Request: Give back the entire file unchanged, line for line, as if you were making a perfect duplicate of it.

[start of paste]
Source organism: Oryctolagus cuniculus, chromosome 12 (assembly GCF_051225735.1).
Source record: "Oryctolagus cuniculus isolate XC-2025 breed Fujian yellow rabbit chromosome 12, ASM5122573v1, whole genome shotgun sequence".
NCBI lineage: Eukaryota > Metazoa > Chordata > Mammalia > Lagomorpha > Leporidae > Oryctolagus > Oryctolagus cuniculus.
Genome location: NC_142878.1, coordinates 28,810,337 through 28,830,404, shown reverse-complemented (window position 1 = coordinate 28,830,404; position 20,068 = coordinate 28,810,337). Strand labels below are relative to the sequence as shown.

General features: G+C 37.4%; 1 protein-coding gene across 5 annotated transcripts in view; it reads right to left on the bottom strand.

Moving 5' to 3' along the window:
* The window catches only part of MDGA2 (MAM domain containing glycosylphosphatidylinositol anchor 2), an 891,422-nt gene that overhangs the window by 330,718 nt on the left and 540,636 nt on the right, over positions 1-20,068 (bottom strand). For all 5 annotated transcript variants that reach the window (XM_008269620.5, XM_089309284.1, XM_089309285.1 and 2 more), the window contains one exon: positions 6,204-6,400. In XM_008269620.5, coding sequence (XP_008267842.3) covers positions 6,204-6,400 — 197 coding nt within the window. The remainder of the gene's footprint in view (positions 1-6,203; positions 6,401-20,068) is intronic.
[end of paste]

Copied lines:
Source organism: Oryctolagus cuniculus, chromosome 12 (assembly GCF_051225735.1).
Source record: "Oryctolagus cuniculus isolate XC-2025 breed Fujian yellow rabbit chromosome 12, ASM5122573v1, whole genome shotgun sequence".
NCBI lineage: Eukaryota > Metazoa > Chordata > Mammalia > Lagomorpha > Leporidae > Oryctolagus > Oryctolagus cuniculus.
Genome location: NC_142878.1, coordinates 28,810,337 through 28,830,404, shown reverse-complemented (window position 1 = coordinate 28,830,404; position 20,068 = coordinate 28,810,337). Strand labels below are relative to the sequence as shown.

General features: G+C 37.4%; 1 protein-coding gene across 5 annotated transcripts in view; it reads right to left on the bottom strand.

Moving 5' to 3' along the window:
* The window catches only part of MDGA2 (MAM domain containing glycosylphosphatidylinositol anchor 2), an 891,422-nt gene that overhangs the window by 330,718 nt on the left and 540,636 nt on the right, over positions 1-20,068 (bottom strand). For all 5 annotated transcript variants that reach the window (XM_008269620.5, XM_089309284.1, XM_089309285.1 and 2 more), the window contains one exon: positions 6,204-6,400. In XM_008269620.5, coding sequence (XP_008267842.3) covers positions 6,204-6,400 — 197 coding nt within the window. The remainder of the gene's footprint in view (positions 1-6,203; positions 6,401-20,068) is intronic.